Three times, now, I've done The Music Man--once, as a nine-year-old, playing Amaryllis; eight years ago directing a cast of fifty, ages 7 to 70, in a Tuesday's Child production; and just now, directing The Music Man Jr. with a company of three dozen junior high students.
The Music Man brings out the best in people. Part of it is the affection the show has for its characters. Part of it is that every actor onstage is part of the grand action of the story--the transformation people undergo when they sing and dance and go around whistling the Minuet in G.
Life is more than everyday humdrum. The citizens of River City, Iowa, may be stubborn, but they're not stuck. When we work together we can hear the bells ringing, see the birds winging and experience the love that sings all around us. This love heals us, saves us, and makes life worth living—and even a con man knows this in his heart.
Bravo, Grace junior high! Thank you, Lisa and Brian and Janel.
And thank you, Meredith Willson. Like you, I always think there's a band.
Saturday, May 03, 2014
An achingly beautiful May day, I said to myself this morning. Achingly beautiful.
We had blue skies this morning and sun, but it’s cool yet and the wind is blowing. The trees are in blossom or in bud. Some are tendering new leaves, still pink at the bud, growing, searching, but not yet chlorophylled (or chloro-filled). They’re not green, not yet ready for summer.
Summer will come—who but God could stop it? But spring aches and grieves, because of everything in winter we must leave behind. We travel into summer. those of us who yet live. We belong to time, those of us still on this side of the grave.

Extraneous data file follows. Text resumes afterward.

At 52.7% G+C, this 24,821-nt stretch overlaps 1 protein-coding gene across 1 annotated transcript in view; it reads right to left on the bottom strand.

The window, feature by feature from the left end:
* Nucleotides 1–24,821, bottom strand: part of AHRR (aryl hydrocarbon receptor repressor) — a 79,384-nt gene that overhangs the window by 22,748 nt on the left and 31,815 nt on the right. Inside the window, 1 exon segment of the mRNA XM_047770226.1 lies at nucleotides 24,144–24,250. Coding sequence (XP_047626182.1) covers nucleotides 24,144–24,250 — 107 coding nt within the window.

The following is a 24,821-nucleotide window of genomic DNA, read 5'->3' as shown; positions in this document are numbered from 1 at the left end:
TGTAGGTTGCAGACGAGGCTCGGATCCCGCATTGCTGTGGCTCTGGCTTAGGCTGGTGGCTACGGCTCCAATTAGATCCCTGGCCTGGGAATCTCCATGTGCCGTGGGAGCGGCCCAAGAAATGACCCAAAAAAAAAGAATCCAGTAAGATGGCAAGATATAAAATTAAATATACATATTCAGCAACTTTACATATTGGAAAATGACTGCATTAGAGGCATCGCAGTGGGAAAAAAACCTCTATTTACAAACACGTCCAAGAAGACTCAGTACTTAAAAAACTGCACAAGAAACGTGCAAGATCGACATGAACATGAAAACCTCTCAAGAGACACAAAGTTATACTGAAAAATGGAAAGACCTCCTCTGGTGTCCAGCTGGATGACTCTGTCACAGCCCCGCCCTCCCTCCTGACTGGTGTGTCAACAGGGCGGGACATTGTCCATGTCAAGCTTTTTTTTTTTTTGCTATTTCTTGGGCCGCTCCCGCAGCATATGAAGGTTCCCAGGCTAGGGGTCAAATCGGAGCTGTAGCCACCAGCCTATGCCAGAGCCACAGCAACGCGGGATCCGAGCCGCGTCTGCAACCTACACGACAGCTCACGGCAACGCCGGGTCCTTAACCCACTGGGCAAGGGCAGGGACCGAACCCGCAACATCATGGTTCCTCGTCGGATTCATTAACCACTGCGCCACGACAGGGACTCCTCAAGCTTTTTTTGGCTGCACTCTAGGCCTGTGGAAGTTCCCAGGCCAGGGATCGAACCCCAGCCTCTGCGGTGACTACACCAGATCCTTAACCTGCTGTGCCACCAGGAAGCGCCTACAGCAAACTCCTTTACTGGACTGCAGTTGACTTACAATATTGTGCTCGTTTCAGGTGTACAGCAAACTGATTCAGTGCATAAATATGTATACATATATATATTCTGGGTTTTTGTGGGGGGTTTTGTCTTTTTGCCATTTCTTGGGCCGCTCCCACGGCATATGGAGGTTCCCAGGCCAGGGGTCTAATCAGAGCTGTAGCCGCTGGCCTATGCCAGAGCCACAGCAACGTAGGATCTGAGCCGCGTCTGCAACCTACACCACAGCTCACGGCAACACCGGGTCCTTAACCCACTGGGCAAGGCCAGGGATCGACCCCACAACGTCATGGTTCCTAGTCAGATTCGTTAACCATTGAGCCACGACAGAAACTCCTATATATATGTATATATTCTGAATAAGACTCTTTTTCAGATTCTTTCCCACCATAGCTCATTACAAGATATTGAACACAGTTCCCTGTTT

I sang in the choir for a funeral today, and singing for that one kept me from attending another. The one for which I sang was for an eighty-year-old man with a full and wonderful life who died too soon. Cancer killed him and did not take long enough to do so. The other funeral, the one I avoided, was for a twenty-one-year-old young woman, a friend of my son’s, killed quickly in a car accident three weeks ago. I don’t know that I ever met her—perhaps I did in the flashing, picture-taking confusion of a pre-prom gathering, perhaps in a hasty introduction at graduation or in one of those embarrassed moments when parents suddenly intrude into high school students’ lives–when your kids’ friends mind their manners and seem genuinely glad to meet you, while your son or daughter melts into the floor, no longer sure of who he to be when his two worlds collide.
Two funerals. Death hid behind every corner today, beneath the ground, in the heart of trees. It filled in the shadows of friends. It rang in hymns and prayers. It lived in memory, it looked into the future.
May has an edge. The spring we’ve waited for so long does not wipe away sadness. It’s still cold. The shade is thin, the future uncertain.
As I waited for the funeral to begin this afternoon, through the organ prelude, as the mourners organized themselves for the processional into the sanctuary—as we waited, I read and re-read a quote my son had posted on his Facebook page:
And in the midst of our dying, as we rise from the organic and sink back ignominiously into the organic, it is a glory and a privilege to love what Death doesn’t touch.
Donna Tart, he says, is the source of the quote. Thinking of Rachel, he says, is the reason.
May is the glory, I say, and the privilege, and love itself is what Death can not touch.